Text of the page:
One example shared was how the passion of a granddaughter for environmental causes opened the eyes of the family’s patriarch to her interest in giving back to the community, and her disciplined approach to thinking about effective giving. It became common ground to build dialog, reinforce values and work together.

The power of regular meetings to create conversations

Linda also reminded us the power of tradition and presence. Regular family meetings not only force us to reconnect, but also provide the glue that reminds us how we all grow at different speeds. Providing a chance to share the stories of perseverance, success, risk and rewards also brings a sense of what helped to provide for the family’s financial security, important if there has been little tradition of sharing from the first generation.

She noted the power of gathering for her own father’s 80th birthday, when he began to share – for the first time – his motivations and values about the family’s business. That was a precious moment, when the next generation understood more clearly the power of his legacy.

Family meetings are also an opportunity for cousins to learn from and with each other. Mentors for the next generation can be powerful additions to the conversation as well, the glue that connects in between meetings.

Families are where we learn.

Families are where we learn many of our primal skills – how to fit in, how to work together, what talents can be nurtured and what values are instilled in us – not only right and wrong but what makes our family distinctive. Combined with the experiences we share – good & bad and the traditions we develop or inherit, it grounds our own culture that is reinforced when we gather as a family.

That is why the holidays are both fraught with tension and a huge boon – sometimes at the same time.

Strategies help organize. So do a posse.

Developing a family’s financial and philanthropic strategy that allows the flexibility of change and growth while preserving those values is one way that families can remain solid in the midst of transformative and transitional change. Linda also noted the importance of having access to the posse – the skilled advisors which include financial advisors, lawyers, accountants, and philanthropic advisors; these can play invaluable roles as trusted advisors, keepers of the flame and potential source of education, training and context.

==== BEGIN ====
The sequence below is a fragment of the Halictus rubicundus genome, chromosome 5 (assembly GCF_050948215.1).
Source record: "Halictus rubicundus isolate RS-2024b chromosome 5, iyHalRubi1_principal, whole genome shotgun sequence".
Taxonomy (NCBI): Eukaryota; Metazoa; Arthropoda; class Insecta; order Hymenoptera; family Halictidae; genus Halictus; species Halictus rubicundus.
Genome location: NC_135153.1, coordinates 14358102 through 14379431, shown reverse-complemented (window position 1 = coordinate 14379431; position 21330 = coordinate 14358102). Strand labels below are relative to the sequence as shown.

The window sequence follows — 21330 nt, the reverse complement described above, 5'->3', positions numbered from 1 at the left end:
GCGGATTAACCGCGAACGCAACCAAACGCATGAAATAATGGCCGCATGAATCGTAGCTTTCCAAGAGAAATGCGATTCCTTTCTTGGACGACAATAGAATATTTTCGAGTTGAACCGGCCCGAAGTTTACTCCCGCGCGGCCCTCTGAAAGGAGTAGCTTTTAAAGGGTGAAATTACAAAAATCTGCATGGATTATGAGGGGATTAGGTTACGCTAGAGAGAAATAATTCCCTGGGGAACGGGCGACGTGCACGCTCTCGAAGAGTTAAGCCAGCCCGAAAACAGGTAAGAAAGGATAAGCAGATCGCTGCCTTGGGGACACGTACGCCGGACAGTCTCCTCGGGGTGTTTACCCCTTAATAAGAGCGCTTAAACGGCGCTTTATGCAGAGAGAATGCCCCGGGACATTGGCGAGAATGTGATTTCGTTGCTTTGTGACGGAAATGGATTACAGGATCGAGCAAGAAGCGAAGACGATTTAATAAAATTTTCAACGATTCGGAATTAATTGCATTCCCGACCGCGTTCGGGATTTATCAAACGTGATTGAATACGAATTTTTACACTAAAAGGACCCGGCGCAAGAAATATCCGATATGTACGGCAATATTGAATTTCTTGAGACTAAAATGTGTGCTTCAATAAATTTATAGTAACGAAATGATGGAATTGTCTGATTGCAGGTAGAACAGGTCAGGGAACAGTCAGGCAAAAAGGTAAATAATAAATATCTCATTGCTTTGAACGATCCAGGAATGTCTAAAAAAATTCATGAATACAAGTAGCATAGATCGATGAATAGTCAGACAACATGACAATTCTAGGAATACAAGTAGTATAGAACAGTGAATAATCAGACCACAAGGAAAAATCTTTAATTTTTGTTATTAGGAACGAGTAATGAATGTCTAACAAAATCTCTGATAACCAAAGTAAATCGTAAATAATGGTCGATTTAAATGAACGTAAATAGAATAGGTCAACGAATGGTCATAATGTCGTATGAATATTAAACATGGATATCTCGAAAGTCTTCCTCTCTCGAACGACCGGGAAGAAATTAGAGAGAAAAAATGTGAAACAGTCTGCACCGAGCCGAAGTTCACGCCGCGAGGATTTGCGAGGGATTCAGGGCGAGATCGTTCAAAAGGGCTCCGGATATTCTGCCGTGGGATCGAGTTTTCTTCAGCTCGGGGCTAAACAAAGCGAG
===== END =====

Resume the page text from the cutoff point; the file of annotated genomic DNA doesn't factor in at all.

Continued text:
Nonprofits can play a role

As we continue to work with families develop their philanthropic legacies for this region, we look forward to sharing some of these strategies with our nonprofit partners, who often play similar roles with their donors in strategizing about planned and/or deferred gifts. Clarity about expectations and values goes a long way towards removing some of the barriers to effective family dynamics, particularly when they are aligned with a family’s deepest desires and celebrate legacies with pride.

The talk is about more than money

Having the talk helps, but it is equally important to make sure the talk is about more than money and control. It strengthens the relationships when it reinforces what keeps the family together, and celebrates not only success but perseverance through hard times.

In a region where families have carved out of the hardscape thriving businesses that are engaging a third, fourth and fifth generation, understanding how these families can work together is an important step in preserving what is best about this abundant valley. Families are anchors to a region that absorbs change; in fact, it is a place that is a testament to the power of families working together.

We look forward to helping families sustain their legacies, and invest in a future for a region that means so much to them, and to us. Come join us in this good work.

Best Regards,

Hugh J. Ralston
President and CEO 
(559) 226-5600 ext. 101 

Giving through the Foundation

Fresno Regional Foundation helps donors achieve their charitable goals, and we serve as a bridge connecting philanthropy to community-based organizations that provide programs and services throughout the San Joaquin Valley.

Learn more about giving through the foundation.

In this section

© 2016 Central Valley Community Foundation: 5260 North Palm Avenue, Suite 122, Fresno, CA 93704 | T (559) 226-5600 | F (559) 230-2078| Extranet

Accessibility | Guidestar Report: 77-0478025 |Site Credits| Email